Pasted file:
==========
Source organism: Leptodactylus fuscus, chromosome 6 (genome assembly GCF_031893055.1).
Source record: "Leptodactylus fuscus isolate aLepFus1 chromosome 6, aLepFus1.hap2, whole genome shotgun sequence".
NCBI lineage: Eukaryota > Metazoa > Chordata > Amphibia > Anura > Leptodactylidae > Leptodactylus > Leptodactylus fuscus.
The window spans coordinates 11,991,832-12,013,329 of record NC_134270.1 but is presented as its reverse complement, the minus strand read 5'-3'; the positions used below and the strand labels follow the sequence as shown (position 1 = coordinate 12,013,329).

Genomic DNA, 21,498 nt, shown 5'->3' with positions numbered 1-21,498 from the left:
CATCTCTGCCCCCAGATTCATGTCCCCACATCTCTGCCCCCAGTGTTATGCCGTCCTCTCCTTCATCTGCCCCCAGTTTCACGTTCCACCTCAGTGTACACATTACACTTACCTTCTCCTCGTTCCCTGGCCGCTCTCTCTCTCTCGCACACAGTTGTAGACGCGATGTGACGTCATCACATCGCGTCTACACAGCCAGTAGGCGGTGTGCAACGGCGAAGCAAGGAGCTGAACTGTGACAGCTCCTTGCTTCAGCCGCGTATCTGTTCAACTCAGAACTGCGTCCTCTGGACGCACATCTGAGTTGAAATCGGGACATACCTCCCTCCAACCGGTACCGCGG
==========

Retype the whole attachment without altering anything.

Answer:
Source organism: Leptodactylus fuscus, chromosome 6 (genome assembly GCF_031893055.1).
Source record: "Leptodactylus fuscus isolate aLepFus1 chromosome 6, aLepFus1.hap2, whole genome shotgun sequence".
NCBI lineage: Eukaryota > Metazoa > Chordata > Amphibia > Anura > Leptodactylidae > Leptodactylus > Leptodactylus fuscus.
The window spans coordinates 11,991,832-12,013,329 of record NC_134270.1 but is presented as its reverse complement, the minus strand read 5'-3'; the positions used below and the strand labels follow the sequence as shown (position 1 = coordinate 12,013,329).

Genomic DNA, 21,498 nt, shown 5'->3' with positions numbered 1-21,498 from the left:
CATCTCTGCCCCCAGATTCATGTCCCCACATCTCTGCCCCCAGTGTTATGCCGTCCTCTCCTTCATCTGCCCCCAGTTTCACGTTCCACCTCAGTGTACACATTACACTTACCTTCTCCTCGTTCCCTGGCCGCTCTCTCTCTCTCGCACACAGTTGTAGACGCGATGTGACGTCATCACATCGCGTCTACACAGCCAGTAGGCGGTGTGCAACGGCGAAGCAAGGAGCTGAACTGTGACAGCTCCTTGCTTCAGCCGCGTATCTGTTCAACTCAGAACTGCGTCCTCTGGACGCACATCTGAGTTGAAATCGGGACATACCTCCCTCCAACCGGTACCGCGG